June 30, 2017
The Canada Day weekend is sure to see countless people celebrating and jumping into the water to cool off. But especially in fresh water lakes and rivers, when you are near marinas and other sources of electricity, there is a risk of electric shock drowning.
Marina owners should always clearly post signs telling visitors never to swim near their docks.
In the United States, there have been many tragic drownings and this year, the National Fire Protection Association (NFPA) and Electrical Safety Foundation International (ESFI) are joining forces to remind people about the potential electrical hazards in swimming pools, hot tubs and spas, on board boats and in the waters surrounding boats, marinas and launch ramps.
Electric shock drowning (ESD) can occur when faulty wiring sends an electrical current into the water, which passes through the body and causes paralysis, and ultimately results in drowning.
“Most consumers, including boat and pool owners and swimmers, are not aware of the risks of electric shock drowning,” said Lorraine Carli, NFPA’s vice president of Outreach and Advocacy. “By sharing our water safety resources, NFPA and ESFI hope to educate people so that they can safely enjoy summer water activities.”
ESFI and NFPA have pool and marina safety resources, including tip sheets and infographics, brochures, reference guides and checklists that cover safety devices, common ESD causes and prevention methods, response protocol, and marina electrical safety considerations. ESFI and NFPA also recommend the following tips for swimmers, pool and boat owners:
Tips for swimmers:
• Never swim near a marina, dock or boatyard, or near a boat while it’s running.
• While in a pool, hot tub or spa, look out for underwater lights that are not working properly, flicker or work intermittently.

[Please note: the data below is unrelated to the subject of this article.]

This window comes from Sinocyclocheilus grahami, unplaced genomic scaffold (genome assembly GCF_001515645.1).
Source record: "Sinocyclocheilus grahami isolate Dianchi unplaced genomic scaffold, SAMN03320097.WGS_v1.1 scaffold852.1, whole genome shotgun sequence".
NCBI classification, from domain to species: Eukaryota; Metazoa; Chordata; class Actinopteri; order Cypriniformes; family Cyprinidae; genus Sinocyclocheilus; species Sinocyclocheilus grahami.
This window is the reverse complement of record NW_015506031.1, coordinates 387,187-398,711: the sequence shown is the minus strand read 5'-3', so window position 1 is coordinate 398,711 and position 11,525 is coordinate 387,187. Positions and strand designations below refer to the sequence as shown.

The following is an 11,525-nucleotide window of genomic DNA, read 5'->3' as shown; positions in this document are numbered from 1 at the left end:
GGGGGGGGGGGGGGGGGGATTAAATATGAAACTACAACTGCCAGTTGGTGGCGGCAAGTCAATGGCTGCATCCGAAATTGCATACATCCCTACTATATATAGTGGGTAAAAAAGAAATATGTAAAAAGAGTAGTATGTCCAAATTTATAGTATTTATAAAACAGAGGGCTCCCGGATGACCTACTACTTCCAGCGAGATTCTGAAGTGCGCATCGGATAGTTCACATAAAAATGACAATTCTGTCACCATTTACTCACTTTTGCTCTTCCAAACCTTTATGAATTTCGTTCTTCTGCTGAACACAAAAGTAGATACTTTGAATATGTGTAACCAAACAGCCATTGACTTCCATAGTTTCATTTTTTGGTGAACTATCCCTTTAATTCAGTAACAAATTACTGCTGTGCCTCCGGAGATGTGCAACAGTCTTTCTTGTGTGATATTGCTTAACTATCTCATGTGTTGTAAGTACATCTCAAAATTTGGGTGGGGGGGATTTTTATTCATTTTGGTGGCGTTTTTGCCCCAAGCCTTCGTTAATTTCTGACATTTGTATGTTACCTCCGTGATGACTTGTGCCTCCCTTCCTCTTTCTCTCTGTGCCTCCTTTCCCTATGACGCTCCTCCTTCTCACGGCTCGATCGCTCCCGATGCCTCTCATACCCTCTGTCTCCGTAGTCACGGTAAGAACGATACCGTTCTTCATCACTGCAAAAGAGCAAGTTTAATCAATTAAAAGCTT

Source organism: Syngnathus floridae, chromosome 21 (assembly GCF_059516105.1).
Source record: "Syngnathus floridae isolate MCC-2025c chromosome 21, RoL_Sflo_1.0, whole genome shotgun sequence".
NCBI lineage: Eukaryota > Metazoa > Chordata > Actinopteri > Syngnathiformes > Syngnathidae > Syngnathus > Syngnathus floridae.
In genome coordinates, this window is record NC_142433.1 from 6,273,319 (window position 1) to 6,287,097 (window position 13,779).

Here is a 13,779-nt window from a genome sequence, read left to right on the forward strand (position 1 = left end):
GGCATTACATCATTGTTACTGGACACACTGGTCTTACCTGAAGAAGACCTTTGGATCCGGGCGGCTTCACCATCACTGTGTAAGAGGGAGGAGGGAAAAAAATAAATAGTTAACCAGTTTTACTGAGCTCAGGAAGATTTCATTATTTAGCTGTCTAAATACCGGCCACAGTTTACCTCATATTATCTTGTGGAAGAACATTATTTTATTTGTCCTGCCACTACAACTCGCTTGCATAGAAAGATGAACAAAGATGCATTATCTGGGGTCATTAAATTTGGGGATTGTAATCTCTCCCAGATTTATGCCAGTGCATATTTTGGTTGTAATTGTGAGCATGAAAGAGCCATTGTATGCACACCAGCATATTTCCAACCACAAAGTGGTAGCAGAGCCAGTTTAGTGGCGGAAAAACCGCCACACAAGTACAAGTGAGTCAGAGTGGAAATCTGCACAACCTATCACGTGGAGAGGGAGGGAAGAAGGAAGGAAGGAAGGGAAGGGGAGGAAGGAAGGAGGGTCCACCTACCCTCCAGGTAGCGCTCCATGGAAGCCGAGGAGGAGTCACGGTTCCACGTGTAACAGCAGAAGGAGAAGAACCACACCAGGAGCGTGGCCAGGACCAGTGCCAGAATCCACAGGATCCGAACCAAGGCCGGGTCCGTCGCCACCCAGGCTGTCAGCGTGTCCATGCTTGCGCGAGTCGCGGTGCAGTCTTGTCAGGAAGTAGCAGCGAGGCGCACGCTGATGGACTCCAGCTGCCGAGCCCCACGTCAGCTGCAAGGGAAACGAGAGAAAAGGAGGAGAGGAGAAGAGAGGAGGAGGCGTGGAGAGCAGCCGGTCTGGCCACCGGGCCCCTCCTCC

• If you feel a tingling sensation while in a pool, immediately stop swimming in your current direction. Try and swim in a direction where you had not felt the tingling. Exit the water as quickly as possible; avoid using metal ladders or rails. Touching metal may increase the risk of shock.
Tips for pool owners:
• If you are putting in a new pool, hot tub or spa, be sure the wiring is performed by an electrician experienced in the special safety requirements for these types of installations.
• Have a qualified electrician periodically inspect and — where necessary — replace or upgrade the electrical devices or equipment that keep your pool, spa or hot tub electrically safe. Have the electrician show you how to turn off all power in case of an emergency.
• Make sure any overhead lines maintain the proper distance over a pool and other structures, such as a diving board. If you have any doubts, contact a qualified electrician or your local utility company to make sure power lines are a safe distance away.
Tips for boat owners:
• Avoid entering the water when launching or loading a boat. Docks or boats can leak electricity into the water causing water electrification.
• Each year, and after a major storm, have the boat’s electrical system inspected and upgraded by a qualified marine electrician to be sure it meets the required codes of your area, including the American Boat & Yacht Council (ABYC). Check with the marina owner who can also tell you if the marina’s electrical system has recently been inspected to meet the required codes of your area, including the National Electrical Code® (NEC).
• Have ground fault circuit interrupters (GFCI) installed on the boat; use only portable GFCIs or shore power cords (including “Y” adapters) that are “UL-Marine Listed” when using electricity near water. Test GFCIs monthly.
“Many swimmers, boat and marina operators unknowingly place themselves in danger by swimming near electric-powered boats and docks,” said Brett Brenner, ESFI president. “As incidents of electric shock drowning continue to occur every year, we are collaborating with NFPA to emphasize the importance of regular electrical inspections of pools, boats, and docks performed by qualified electricians to help prevent these tragedies while out on the water.”
ESFI has additional spa tips and resources for marina operators on raising awareness of electric shock drowning, as well as steps for keeping marinas and boats safer for patrons.
For information and resources about electric shock drowning, please visit www.nfpa.org/watersafety and the ESFI website.